News Release

Hawaiʻi Volcanoes National Park shares Hawaiian lifestyle practices with dynamic new video series

Movie poster with black background and a large green leaf  with text. In the green leaf are two people sitting down
Kuʻi Kalo, a short Hawaiian cultural film created by Hawaiʻi Volcanoes NP rangers, debuts March 2.

NPS Graphic/M.Newman

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News Release Date: March 2, 2022

Contact: Jessica Ferracane, 808-985-6018

Hawaii National Park, HAWAI‘I – A captivating new video series produced, created and hosted by Hawaiʻi Volcanoes National Park rangers, shares authentic Hawaiian cultural practices beyond the park to homes and classrooms anywhere.  

The short documentary films are both “talk story” and tutorial and enable a friendly connection to traditional Hawaiian lifestyle practices. Viewers are introduced to three skilled local practitioners who delve into the rituals of kuʻi kalo (making poi), weave lei lāʻī (ti leaf lei), and create an ipu heke ʻole (single gourd drums) in beautiful settings on the island of Hawaiʻi.  

The video series, titled ʻIke Hana Noʻeau (Experience the Skillful Work), evolved from the in-person cultural demonstrations hosted by Hawaiʻi Volcanoes National Park at Kīlauea Visitor Center. The in-person programs are on hold, but the park’s mission to share authentic Hawaiian culture is stronger than ever. The video host, Park Ranger Sean Miday, is a kānaka (native Hawaiian) who kicks off his boots and rolls up his sleeves to learn important traditions along with the viewer. 

The premiere video, Kuʻi Kalo, debuts March 2 and features Kamehameha Schools senior Hayden Konanui-Tucker who demonstrates how to ku'i kalo (make poi) in sacred Waipiʻo Valley. Poi is the staple food of the Hawaiian people and kuʻi kalo is the process of pounding cooked taro corms to make poi. For many Native Hawaiians, this process is a way to connect with their older brother Hāloanakalaukapalili who in a cosmology story fed them and continues to feed them today. 

In the second episode slated to debut in early April, Ranger Sean visits Keokea Beach in Kohala and learns to weave lei lāʻī hula adornments with Cheryl Cabrera. And in May, gourd master Kalim Smith shows Sean how to grow and shape ipu heke ʻole, a single gourd drum instrument vital to hula.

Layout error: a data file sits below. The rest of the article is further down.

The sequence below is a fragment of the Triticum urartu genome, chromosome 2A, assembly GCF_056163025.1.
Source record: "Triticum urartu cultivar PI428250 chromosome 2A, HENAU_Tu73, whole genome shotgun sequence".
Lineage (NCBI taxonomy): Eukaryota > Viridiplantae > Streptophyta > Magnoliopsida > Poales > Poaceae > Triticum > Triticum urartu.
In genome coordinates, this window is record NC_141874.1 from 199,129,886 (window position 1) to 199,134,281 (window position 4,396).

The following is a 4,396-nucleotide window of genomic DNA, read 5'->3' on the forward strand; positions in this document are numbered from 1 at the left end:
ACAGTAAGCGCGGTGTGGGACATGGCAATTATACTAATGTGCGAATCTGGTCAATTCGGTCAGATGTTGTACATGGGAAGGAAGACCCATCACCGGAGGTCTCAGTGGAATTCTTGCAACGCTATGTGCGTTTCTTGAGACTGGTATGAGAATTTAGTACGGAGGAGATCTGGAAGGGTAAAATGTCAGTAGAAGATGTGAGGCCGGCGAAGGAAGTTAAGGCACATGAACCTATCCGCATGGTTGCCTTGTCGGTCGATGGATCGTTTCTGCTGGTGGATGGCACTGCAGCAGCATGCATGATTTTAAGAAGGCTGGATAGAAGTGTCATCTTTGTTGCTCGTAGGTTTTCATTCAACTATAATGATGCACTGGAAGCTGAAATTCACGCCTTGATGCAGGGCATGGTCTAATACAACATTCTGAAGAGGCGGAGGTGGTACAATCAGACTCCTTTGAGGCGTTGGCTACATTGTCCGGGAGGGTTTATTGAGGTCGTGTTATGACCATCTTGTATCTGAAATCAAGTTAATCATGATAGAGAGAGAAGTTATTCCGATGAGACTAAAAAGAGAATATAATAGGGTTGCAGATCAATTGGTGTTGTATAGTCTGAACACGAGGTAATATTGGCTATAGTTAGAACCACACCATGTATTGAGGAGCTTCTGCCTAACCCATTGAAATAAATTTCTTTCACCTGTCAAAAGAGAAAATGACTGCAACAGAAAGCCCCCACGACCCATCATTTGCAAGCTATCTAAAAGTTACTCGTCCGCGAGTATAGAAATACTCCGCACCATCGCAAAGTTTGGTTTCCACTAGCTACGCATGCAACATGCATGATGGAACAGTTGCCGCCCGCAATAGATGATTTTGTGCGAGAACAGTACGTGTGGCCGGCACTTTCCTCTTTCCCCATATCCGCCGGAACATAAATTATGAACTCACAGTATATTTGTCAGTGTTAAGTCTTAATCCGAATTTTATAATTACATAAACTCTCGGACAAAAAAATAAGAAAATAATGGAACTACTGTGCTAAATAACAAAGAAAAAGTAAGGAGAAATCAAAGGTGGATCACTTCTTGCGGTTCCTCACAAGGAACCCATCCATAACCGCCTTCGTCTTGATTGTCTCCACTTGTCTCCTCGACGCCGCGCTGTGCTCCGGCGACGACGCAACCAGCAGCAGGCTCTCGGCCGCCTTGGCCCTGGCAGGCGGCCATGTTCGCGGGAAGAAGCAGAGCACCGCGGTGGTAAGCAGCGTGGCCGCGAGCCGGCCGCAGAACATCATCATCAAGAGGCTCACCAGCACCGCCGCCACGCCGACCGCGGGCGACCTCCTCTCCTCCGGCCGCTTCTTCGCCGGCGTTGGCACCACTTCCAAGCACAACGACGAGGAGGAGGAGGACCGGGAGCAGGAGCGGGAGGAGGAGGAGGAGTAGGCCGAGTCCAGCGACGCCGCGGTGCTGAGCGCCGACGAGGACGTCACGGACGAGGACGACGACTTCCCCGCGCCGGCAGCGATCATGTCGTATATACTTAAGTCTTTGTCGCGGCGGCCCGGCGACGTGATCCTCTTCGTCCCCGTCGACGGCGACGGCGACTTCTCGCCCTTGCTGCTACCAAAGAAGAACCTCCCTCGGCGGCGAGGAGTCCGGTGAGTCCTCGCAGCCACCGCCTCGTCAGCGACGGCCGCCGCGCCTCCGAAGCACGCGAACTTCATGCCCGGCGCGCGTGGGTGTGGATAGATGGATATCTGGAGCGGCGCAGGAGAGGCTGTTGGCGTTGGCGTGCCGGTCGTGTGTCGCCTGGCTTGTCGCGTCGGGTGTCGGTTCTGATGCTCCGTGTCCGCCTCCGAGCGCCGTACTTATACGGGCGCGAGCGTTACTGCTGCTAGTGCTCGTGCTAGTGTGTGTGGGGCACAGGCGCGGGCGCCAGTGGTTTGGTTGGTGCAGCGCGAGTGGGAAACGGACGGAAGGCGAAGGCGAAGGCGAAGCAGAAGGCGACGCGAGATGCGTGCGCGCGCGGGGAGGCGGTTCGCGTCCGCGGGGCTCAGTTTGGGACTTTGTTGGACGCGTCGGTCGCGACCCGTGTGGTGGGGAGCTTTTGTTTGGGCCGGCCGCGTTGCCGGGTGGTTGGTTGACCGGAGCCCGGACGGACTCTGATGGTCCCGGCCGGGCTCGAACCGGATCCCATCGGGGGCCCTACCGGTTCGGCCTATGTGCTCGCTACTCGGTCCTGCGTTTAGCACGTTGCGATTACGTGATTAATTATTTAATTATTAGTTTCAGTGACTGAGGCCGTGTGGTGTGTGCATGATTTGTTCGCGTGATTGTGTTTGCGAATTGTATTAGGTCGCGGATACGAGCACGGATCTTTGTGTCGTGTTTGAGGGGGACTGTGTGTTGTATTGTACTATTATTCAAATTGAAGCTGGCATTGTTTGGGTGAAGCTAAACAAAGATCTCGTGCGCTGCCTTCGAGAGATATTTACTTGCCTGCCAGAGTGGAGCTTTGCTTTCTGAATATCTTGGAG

All three videos will be shared for free on the park website, go.nps.gov/ike and YouTube page. Big Island Television, which airs in more than 6,000 hotel rooms on the island of Hawaiʻi and on Spectrum channel 130, will also broadcast the ʻIke Hana Noʻeau videos to a wide audience starting March 5 with Kuʻi Kalo

“The target audience for the ʻIke Hana Noʻeau videos is a mix of visitors, kānaka maoli wanting to learn or reconnect to their culture, local residents, educators and students. The park is excited to reach this broad audience by collaborating with the tourism industry, local broadcasters and other partners,” said Park Superintendent Rhonda Loh. “We hope everyone will watch, learn and treasure these videos as much as we do,” Loh said. 

The videos were produced by the Hawaiʻi Volcanoes National Park ‘Ike Hana Noʻeau team which consists of Park Rangers Keoni Kaholoʻaʻā, Sean Miday, Daniel Anekelea Hübner, and Lanihuli Kanahele. The hui (team) members are kānaka maoli (native Hawaiians) who are passionate about the perpetuation and sharing of their culture through the use of media. Each video is around 20 minutes in duration, and all are accessible with audio description, closed captions and ʻōlelo Hawaiʻi translation. 

The park’s non-profit partners, the Friends of Hawaiʻi Volcanoes National Park and the Hawaiʻi Pacific Parks Association, helped support and fund the ʻIke Hana Noʻeau video project.

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Last updated: March 2, 2022

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